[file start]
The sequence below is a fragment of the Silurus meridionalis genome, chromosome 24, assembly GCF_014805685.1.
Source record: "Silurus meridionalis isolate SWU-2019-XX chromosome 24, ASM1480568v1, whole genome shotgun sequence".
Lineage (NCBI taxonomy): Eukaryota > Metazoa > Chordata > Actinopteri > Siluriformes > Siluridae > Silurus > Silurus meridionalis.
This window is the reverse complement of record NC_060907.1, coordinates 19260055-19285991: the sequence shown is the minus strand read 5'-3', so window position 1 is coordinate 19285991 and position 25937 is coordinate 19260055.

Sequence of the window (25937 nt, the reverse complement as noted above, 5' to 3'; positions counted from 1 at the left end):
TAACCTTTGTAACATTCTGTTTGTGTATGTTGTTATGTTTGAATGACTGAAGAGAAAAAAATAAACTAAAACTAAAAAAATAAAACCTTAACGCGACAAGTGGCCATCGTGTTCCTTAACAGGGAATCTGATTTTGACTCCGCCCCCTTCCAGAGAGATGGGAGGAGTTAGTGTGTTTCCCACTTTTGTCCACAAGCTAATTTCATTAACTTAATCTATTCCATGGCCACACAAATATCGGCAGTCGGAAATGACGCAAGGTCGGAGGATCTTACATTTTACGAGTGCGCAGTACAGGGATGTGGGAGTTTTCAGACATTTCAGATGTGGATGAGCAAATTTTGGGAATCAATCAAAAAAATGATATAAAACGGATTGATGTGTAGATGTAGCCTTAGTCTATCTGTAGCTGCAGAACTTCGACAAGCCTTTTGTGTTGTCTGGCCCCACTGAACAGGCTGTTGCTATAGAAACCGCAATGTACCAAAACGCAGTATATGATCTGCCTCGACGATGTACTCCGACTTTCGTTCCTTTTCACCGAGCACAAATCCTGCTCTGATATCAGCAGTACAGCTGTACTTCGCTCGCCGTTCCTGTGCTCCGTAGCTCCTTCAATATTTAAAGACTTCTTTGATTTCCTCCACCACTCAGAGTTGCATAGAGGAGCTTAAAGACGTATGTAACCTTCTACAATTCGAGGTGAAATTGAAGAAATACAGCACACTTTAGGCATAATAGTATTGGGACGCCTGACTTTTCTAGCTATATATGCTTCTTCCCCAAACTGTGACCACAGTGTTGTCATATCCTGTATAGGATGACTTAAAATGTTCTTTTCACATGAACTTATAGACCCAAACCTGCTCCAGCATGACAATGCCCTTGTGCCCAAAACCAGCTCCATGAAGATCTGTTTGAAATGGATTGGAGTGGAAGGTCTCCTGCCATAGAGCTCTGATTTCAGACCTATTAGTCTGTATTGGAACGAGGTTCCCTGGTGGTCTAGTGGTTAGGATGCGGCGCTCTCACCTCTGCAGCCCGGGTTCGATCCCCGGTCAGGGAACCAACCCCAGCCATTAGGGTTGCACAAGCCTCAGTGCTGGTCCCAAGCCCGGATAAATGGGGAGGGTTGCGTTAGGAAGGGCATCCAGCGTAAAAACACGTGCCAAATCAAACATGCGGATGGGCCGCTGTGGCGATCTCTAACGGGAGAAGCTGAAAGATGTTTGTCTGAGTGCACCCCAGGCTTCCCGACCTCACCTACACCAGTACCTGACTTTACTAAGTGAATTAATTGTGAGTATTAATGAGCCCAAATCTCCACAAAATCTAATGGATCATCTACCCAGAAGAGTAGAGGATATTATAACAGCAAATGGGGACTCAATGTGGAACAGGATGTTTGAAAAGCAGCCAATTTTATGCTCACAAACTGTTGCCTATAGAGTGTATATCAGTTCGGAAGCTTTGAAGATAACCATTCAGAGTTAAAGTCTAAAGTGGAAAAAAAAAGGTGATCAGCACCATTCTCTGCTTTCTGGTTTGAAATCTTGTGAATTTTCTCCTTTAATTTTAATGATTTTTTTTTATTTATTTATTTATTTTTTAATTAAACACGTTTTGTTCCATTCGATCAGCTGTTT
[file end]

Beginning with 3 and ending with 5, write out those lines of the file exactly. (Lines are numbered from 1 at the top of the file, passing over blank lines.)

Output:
Lineage (NCBI taxonomy): Eukaryota > Metazoa > Chordata > Actinopteri > Siluriformes > Siluridae > Silurus > Silurus meridionalis.
This window is the reverse complement of record NC_060907.1, coordinates 19260055-19285991: the sequence shown is the minus strand read 5'-3', so window position 1 is coordinate 19285991 and position 25937 is coordinate 19260055.

Sequence of the window (25937 nt, the reverse complement as noted above, 5' to 3'; positions counted from 1 at the left end):